Sleep is regarded as a cornerstone of good physical and mental health.
From revitalising our tired bodies after a tough day to even lowering the risk of health conditions including heart disease and diabetes, sleep has a vital role to play.
However, while many of us aim for a full eight hours of slumber every night, a new study by the Washington University School of Medicine claims that, just like getting too little, sleeping too much may be linked with cognitive decline and conditions such as Alzheimer’s disease.
Studying the sleep patterns of one hundred adults in their mid-to-late 70s over five years using an EEG machine, researchers noted that twelve participants showed signs of cognitive decline, including mild dementia.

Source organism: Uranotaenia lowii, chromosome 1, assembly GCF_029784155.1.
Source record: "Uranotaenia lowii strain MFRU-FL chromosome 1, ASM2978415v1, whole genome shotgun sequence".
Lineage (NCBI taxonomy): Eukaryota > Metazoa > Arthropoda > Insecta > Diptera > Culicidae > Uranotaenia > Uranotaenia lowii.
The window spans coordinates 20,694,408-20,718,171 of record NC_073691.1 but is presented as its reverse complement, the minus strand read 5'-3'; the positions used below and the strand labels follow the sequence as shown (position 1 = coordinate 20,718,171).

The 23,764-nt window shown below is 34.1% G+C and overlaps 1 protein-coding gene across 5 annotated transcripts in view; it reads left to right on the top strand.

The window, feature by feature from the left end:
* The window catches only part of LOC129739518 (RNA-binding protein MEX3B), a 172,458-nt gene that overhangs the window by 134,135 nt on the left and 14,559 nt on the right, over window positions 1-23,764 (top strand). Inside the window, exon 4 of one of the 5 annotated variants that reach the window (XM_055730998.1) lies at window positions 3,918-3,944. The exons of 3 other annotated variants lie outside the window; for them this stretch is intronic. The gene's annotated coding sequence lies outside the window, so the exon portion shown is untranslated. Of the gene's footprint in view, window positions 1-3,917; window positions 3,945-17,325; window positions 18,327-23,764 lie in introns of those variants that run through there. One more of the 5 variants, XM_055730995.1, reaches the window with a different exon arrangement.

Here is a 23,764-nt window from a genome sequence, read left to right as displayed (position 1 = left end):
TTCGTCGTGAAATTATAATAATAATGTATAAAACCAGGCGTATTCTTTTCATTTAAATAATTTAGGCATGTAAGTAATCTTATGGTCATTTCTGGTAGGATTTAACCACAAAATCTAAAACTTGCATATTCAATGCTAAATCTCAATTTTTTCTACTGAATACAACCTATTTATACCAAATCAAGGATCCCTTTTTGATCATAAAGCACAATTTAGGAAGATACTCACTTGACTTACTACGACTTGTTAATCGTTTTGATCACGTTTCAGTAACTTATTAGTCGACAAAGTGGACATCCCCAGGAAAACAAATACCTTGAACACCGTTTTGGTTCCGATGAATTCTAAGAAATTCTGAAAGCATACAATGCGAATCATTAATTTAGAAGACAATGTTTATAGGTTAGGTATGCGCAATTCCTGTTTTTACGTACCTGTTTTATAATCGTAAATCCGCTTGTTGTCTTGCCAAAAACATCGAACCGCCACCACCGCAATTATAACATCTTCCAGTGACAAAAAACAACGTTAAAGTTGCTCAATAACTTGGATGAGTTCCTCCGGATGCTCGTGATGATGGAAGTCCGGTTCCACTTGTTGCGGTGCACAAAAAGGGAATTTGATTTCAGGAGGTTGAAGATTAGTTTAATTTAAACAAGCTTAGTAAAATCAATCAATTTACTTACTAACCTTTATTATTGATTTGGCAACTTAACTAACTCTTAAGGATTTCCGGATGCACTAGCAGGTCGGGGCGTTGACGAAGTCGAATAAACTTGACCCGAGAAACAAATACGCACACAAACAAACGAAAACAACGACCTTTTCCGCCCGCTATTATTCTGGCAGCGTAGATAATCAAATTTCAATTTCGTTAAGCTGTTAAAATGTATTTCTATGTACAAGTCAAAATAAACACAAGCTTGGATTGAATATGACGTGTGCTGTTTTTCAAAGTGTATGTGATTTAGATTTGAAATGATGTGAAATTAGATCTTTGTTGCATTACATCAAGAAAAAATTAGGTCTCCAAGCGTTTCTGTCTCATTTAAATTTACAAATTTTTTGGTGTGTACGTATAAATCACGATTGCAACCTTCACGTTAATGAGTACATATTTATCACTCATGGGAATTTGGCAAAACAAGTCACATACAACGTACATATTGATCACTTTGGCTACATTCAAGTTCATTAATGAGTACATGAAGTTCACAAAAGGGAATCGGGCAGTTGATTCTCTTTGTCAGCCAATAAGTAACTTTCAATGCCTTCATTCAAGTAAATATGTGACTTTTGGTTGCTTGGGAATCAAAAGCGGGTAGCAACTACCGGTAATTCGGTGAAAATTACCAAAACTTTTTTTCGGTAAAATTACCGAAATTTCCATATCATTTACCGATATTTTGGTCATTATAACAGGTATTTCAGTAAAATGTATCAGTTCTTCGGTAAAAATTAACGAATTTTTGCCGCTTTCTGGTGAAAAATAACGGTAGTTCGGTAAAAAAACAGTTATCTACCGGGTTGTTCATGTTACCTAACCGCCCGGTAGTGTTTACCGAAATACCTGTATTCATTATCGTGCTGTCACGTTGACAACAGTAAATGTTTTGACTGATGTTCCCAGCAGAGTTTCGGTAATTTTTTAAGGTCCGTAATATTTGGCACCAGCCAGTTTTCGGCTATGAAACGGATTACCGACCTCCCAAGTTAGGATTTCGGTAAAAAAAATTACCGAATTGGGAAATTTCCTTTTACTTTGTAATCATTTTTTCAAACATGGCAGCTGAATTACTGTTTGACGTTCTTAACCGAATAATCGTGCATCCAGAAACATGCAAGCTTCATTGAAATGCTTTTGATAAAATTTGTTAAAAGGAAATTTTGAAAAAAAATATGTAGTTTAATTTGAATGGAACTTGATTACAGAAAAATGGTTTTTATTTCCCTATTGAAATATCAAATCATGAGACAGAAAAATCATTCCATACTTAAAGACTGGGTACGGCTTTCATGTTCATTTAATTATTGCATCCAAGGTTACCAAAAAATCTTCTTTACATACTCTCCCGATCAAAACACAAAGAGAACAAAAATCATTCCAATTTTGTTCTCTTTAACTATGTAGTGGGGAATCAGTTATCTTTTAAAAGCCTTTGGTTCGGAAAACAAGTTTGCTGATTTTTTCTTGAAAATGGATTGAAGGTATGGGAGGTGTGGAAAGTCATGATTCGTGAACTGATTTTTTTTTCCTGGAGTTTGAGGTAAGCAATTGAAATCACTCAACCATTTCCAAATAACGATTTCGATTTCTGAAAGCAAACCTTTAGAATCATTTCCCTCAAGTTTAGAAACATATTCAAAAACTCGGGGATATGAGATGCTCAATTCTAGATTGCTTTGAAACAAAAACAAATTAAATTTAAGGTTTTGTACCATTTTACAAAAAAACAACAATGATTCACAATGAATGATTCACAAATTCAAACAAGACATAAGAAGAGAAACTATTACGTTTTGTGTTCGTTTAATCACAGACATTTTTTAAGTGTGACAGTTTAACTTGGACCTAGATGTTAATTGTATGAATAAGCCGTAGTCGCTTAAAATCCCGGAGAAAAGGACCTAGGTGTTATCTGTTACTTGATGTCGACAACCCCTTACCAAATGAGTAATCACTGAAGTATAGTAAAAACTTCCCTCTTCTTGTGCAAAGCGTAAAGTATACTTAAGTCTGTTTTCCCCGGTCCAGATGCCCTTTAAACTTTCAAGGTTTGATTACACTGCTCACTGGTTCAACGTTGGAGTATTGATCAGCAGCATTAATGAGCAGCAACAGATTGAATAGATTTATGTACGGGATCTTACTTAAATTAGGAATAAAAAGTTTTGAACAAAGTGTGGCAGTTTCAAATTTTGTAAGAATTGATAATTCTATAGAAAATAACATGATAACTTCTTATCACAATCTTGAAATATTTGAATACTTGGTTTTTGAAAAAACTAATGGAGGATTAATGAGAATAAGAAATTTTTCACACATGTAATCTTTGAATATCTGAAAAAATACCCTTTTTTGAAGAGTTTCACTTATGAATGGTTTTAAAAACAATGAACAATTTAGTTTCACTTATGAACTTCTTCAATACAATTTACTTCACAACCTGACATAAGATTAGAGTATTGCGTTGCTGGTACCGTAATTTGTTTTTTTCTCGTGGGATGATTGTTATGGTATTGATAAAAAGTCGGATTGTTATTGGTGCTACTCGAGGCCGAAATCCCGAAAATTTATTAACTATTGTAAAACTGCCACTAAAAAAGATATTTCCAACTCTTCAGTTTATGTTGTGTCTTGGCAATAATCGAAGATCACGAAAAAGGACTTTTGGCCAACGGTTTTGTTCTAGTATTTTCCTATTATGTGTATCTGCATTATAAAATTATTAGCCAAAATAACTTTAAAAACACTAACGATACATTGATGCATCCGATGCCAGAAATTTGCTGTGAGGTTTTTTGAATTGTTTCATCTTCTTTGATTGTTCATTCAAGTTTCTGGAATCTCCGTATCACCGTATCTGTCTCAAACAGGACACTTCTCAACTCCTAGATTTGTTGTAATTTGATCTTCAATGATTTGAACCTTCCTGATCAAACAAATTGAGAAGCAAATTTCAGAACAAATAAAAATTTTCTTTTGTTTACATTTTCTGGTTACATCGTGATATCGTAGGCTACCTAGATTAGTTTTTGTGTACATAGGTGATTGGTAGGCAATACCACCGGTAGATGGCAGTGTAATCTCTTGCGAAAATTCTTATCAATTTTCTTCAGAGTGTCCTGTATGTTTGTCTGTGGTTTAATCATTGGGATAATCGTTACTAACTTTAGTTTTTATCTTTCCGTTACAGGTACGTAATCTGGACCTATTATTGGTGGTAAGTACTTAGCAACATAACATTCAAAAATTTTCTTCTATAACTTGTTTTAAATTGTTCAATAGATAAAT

Analysing the data, they discovered that sleeping less than 4.5 hours and more than 6.5 hours a night – alongside poor quality of sleep – was associated with cognitive decline over time.
Additionally, the impact of sleep duration on cognitive function was similar to the effect of age, which is the greatest risk factor for developing cognitive decline.
The study also acknowledged that other factors such as a pre-existing condition, socio-economic status or physical activity levels also play a significant role in ongoing cognitive functions and that sleep quality may well be more important than the actual length of time spent sleeping.
While some of these factors are not preventable (such as genetic predisposition), there are many things we can do alongside getting a good night’s sleep to help reduce our likelihood of developing dementia – such as exercising and eating a healthy diet.
But while the researchers of this study suggest there is an optimal sleep duration, between 4.5 and 6.5 hours every night, the occasional, well-deserved, weekend lie-in is unlikely to do your brain any harm.
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